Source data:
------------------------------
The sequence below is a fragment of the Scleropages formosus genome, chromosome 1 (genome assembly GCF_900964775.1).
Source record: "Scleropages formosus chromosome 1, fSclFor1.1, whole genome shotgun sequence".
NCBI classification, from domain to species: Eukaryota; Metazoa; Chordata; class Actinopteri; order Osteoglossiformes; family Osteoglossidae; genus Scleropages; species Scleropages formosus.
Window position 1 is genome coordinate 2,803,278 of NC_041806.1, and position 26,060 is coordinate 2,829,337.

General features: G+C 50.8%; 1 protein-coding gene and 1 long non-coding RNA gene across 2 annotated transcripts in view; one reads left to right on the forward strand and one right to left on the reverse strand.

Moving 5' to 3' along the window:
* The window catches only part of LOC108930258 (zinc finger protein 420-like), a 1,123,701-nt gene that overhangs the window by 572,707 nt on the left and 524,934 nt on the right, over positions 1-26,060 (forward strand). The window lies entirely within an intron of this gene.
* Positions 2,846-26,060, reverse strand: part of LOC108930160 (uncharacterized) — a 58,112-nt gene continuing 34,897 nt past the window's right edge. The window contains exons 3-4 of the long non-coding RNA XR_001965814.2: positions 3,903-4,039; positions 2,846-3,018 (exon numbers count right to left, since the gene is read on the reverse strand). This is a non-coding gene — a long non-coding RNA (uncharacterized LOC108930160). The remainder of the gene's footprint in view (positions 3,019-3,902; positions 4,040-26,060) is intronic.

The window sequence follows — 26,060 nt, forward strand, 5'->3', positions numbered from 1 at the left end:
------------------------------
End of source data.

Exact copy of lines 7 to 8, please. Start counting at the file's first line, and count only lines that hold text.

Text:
* The window catches only part of LOC108930258 (zinc finger protein 420-like), a 1,123,701-nt gene that overhangs the window by 572,707 nt on the left and 524,934 nt on the right, over positions 1-26,060 (forward strand). The window lies entirely within an intron of this gene.
* Positions 2,846-26,060, reverse strand: part of LOC108930160 (uncharacterized) — a 58,112-nt gene continuing 34,897 nt past the window's right edge. The window contains exons 3-4 of the long non-coding RNA XR_001965814.2: positions 3,903-4,039; positions 2,846-3,018 (exon numbers count right to left, since the gene is read on the reverse strand). This is a non-coding gene — a long non-coding RNA (uncharacterized LOC108930160). The remainder of the gene's footprint in view (positions 3,019-3,902; positions 4,040-26,060) is intronic.